After the back member 26 and front member 20 have been attached to the arm members 22 and 24, the inner back part 87 is rotated downward in the direction of arrow 89 (FIG. 2) until the inner surface 80 of the inner back part 87 comes into contact with the adjustable pitch control screws 55, 55' of third and fourth support elements 53, 53'. By adjusting the positions of the screws 55, 55' the angle between the inner back part 87 and the outer back part 83 can be altered to accommodate different types of back cushions 28. The screws 55, 55' can also be adjusted to make the sofa more comfortable for persons of different height, a taller person generally preferring that the screws be inserted further into the block than a shorter person who would usually be more comfortable with the screws withdrawn further from the block.
Besides providing a back member having an adjustable pitch and one which can be folded flat for storage or shipment, the invention permits easy access to the thumbscrews 120, 120' from either the front or rear without the use of flaps or zippers which can become unsightly and are relatively expensive.
As shown in FIGS. 16 and 17, a conventional sleeper mechanism 154 is modified by riveting or welding horizontal L-shaped brackets 158, 158' to horizontal attachment plates 156, 156' forming part of the sleeper mechanism 154. The brackets 158, 158' are provided with rear slots 118, 118' and front slots 125, 125'. The sleeper mechanism is installed by sliding the horizontal L brackets 158, 158' over the side support members 56, 56' to a position where the slots 118, 118' and 125, 125' are in registration with the threaded inserts 54, 54' (FIGS. 4,8,and 9) in the support members 56, 56'. Thumbscrews 59, 59' are then hand tightened into the inserts 54, 54' to fasten the sleeper mechanism 154 to the side support members 56, 56', as shown in FIGS. 8 and 16 Thumbscrews 112, 112' (FIGS. 10 and 16) are also provided. However, they are needed only to properly position the sleeper mechanism 154 the proper distance from front member 20. Thumbscrews 112, 112' could be replaced by less expensive bolts since thumbscrews 112, 112' are used for positioning only and do not need to be tightened into place. An advantage of this construction is that the sleeper mechanism 154 is supported by the side support members 56, 56' and not by bolts thereby providing a strengthened and more rigid structure.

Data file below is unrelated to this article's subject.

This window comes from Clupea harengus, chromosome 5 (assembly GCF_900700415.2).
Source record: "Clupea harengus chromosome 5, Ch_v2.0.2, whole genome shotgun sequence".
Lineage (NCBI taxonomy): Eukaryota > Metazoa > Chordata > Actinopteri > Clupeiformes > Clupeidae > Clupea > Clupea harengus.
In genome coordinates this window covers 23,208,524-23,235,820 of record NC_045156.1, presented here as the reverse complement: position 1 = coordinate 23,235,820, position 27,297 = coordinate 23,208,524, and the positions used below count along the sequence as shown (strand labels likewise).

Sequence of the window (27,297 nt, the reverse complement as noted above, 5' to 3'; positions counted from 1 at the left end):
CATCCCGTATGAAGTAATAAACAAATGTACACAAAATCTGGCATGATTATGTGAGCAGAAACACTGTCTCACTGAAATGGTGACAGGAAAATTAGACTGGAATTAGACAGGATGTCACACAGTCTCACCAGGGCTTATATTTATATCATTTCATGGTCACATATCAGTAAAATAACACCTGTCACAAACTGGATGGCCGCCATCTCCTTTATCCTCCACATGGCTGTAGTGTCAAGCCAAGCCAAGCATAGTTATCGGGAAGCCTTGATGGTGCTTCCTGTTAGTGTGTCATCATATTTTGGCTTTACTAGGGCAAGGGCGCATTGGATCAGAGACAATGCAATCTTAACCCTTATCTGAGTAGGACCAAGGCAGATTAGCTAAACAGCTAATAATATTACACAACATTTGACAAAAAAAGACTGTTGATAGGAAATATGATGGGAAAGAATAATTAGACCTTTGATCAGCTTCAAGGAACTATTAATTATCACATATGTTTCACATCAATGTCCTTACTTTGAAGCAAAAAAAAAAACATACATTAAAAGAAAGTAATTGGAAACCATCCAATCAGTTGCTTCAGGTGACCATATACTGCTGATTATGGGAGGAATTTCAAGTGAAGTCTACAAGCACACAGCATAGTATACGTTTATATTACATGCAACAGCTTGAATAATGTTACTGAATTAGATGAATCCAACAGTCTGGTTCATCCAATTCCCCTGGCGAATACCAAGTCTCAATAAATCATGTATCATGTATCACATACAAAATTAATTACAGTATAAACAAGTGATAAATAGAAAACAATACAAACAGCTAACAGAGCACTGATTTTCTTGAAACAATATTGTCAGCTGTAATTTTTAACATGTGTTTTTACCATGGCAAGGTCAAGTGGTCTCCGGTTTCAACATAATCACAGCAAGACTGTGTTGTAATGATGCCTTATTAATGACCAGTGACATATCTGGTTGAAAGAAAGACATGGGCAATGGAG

Removable covers can be placed on the arm members 22 and 24 as shown in FIG. 3 and 11, the back member 26 (FIGS. 12 and 13), and the front member (FIG. 14). Referring to FIG. 11, a removable cover 124 for arm 22 comprises inside and outside tabs 126 and 128 extending from the bottom of the upper part 129 of the cover 124. Hook and loop fastening strips 130 and 132 are attached to the lower ends of tabs 126 and 128. The tab 132 extends beneath the arm 22 and is attached to tab 130. The cover 124 is then pulled tightly into position in a vertical direction by the weight of the spring platform 32, as shown in FIG. 3, or by the weight of the sleeper mechanism L brackets 158, 158 resting on the top surfaces 66, 66' of side support members 56, 56'. The cover 124 is pulled tightly into position in a horizontal direction by extending tab 134 to attach hook and loop fastening strips 136, 137.